Before the reader began the first reading, the priest explained that he always gives a short explanation before each reading. Of the reading from Ezekiel, he said that God does not always send us to the unevangelized as we might expect, but rather, just as Ezekiel was sent to the Israelites-- those already chosen-- sometimes he sends us to those already in the Church, perhaps those right near us. The reader, already waiting at the ambo, then gave the first reading as it appeared in the OCP missalette (Today's Missal). The cantor went to the ambo to lead the singing of the responsorial psalm for the day, and then the priest said a few words about the reading from 2 Corinthians before the reader gave the second reading. Before each reading, the priest closed with, "Let's listen," which leads me to believe that he may have something forceful to say on that subject once he becomes established in the parish.
The cantor, who had remained at the right of the sanctuary during the second reading, returned to the ambo to lead the singing of the Alleluia to a setting familiar to me. Then the priest proclaimed the Gospel from the ambo before giving his homily, which he did by strolling back and forth across the sanctuary. His main point seemed to be that we have to be careful not to be deceived by outward appearances. Sometimes, like those who thought they knew Jesus, we think we know those around us but really know them only in a certain way, just as the priest knew his father only as "Dad," while others knew him as their boss, or as a Marine, or a college student, or possibly in some other way. He closed with a story about a monastery that had fallen on hard times, and many of the monks had poor relations with the others; the new abbot went to a nearby hermit to get suggestions about how to reverse the downward spiral. The hermit explained that Jesus had returned to Earth as one of the monks, but he would not reveal which one. The abbot, upon returning, relayed this information, which caused everyone to start wondering which monk was really Jesus; eventually, they all started seeing Jesus in one another.
The Creed was recited, and a standard Prayer of the Faithful followed. Two collections, one immediately following the other, were taken using long-handled wicker baskets; the second collection was for the Catholic University of America. The offertory hymn was "Be Not Afraid." The chalice and large flagon were of glass; the short ciboriums were rather odd-looking, with vertical black and white or beige stripes all around, which somehow reminded me of a flying saucer. They may have been ceramic; it was hard to tell. We sang all three verses of the hymn, plus the first verse again, to be sure to "cover" the preparation of the gifts.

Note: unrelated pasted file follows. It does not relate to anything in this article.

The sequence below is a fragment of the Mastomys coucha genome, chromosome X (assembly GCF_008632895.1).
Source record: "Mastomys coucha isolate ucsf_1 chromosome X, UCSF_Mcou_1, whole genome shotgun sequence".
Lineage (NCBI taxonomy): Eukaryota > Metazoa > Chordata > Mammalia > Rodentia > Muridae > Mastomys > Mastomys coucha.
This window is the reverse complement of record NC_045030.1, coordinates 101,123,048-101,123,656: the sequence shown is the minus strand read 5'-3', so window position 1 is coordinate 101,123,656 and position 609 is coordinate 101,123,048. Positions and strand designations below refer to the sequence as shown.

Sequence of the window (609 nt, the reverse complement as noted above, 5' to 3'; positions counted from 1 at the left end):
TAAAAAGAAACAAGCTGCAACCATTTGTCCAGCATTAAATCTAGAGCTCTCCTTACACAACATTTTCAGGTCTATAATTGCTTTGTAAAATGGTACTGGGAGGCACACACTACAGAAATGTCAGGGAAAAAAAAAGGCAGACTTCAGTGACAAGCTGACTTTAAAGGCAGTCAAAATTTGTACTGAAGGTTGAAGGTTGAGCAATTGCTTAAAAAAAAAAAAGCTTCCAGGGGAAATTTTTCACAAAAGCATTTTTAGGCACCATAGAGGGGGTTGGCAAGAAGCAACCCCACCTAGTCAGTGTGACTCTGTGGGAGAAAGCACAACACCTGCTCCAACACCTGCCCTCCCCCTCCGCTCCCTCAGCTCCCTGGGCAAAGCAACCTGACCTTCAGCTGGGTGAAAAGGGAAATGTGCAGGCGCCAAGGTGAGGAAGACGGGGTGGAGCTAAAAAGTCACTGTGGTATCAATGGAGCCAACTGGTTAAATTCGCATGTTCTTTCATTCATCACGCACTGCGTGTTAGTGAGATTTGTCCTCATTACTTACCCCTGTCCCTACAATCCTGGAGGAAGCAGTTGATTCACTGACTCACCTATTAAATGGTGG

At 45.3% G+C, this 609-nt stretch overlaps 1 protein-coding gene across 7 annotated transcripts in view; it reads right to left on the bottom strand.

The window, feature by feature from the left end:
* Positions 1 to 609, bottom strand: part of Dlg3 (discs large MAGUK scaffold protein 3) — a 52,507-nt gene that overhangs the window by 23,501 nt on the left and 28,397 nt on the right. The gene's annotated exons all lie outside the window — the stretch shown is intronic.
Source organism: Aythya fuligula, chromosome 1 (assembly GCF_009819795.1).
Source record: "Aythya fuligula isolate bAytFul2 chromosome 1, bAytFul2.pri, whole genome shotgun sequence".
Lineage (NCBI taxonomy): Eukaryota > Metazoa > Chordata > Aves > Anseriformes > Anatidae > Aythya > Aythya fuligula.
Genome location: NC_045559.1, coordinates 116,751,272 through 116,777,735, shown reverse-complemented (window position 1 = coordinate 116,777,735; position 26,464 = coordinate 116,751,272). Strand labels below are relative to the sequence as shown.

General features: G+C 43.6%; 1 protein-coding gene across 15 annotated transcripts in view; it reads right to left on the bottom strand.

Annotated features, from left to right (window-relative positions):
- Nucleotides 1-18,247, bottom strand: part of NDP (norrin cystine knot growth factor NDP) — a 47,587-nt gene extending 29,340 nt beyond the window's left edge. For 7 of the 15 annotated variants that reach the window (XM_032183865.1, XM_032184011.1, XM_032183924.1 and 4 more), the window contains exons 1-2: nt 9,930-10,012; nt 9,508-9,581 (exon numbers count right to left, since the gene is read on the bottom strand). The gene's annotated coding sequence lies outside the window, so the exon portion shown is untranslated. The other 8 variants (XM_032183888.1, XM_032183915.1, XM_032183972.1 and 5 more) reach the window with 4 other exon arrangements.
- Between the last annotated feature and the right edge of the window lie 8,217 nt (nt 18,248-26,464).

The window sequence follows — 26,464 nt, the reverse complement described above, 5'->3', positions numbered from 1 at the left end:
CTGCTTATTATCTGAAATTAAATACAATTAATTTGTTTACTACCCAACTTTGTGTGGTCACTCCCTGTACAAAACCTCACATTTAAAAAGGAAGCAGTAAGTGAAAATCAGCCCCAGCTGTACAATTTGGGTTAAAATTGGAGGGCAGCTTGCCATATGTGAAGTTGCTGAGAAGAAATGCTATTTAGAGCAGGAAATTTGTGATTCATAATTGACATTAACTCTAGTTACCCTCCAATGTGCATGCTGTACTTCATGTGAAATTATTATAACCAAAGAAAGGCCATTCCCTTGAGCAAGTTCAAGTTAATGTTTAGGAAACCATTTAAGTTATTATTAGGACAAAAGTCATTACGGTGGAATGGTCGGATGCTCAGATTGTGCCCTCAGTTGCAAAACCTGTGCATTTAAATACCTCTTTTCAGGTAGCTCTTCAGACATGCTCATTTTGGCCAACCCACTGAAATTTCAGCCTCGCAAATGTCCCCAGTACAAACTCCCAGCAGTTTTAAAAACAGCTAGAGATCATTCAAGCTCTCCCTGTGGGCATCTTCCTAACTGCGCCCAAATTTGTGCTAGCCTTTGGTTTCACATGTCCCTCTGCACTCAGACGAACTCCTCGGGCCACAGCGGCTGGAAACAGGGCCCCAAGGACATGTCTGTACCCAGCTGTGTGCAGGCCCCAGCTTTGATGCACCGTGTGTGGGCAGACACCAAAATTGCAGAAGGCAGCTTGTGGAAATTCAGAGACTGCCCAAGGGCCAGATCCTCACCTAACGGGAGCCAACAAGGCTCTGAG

The Sanctus, Memorial Acclamation, Great Amen, and Agnus Dei were sung to the setting from the Mass of Creation. The priest offered the second Eucharistic Prayer. At the Our Father, I guess most people joined hands, although it was a bit hard to tell. Sufficient space between me and the person to my right spared me.
After the Agnus Dei, the sanctuary became rather a busy area as the thirteen lay ministers (one of whom retrieved additional ciboriums from the tabernacle), the reader, the two musicians, and the cantor formed a circle around the priest, who distributed Holy Communion to them before he himself had received. He was barely visible as he raised the Host for the proclamation, "This is the Lamb of God..." Stations were located in the locations one would expect, with the "dual-station" method in use at the break just behind me. Of course, with so many ministers, the chalice was offered. The first Communion hymn was "We Are the Light of the World;" the second was "You Are Mine."
Before concluding, the priest left us with this thought: the word "respect," means "to take a second look," which he explained by breaking the word into its parts-- re, meaning "again," and spect, as in "spectacles." He said that we should respect those around us by taking a second look at them and by trying to see beyond what we normally see of them. He then concluded the Mass with the Prayer after Communion and a simple blessing. The closing hymn was "Joyful, Joyful, We Adore Thee;" about half the congregation had left before two verses were complete. The lay ministers did not participate in the closing procession, which went to a side door near the sanctuary instead of the original doors; this obviously is because the priest wanted to greet those leaving, and he thought that the side door would receive the greatest traffic.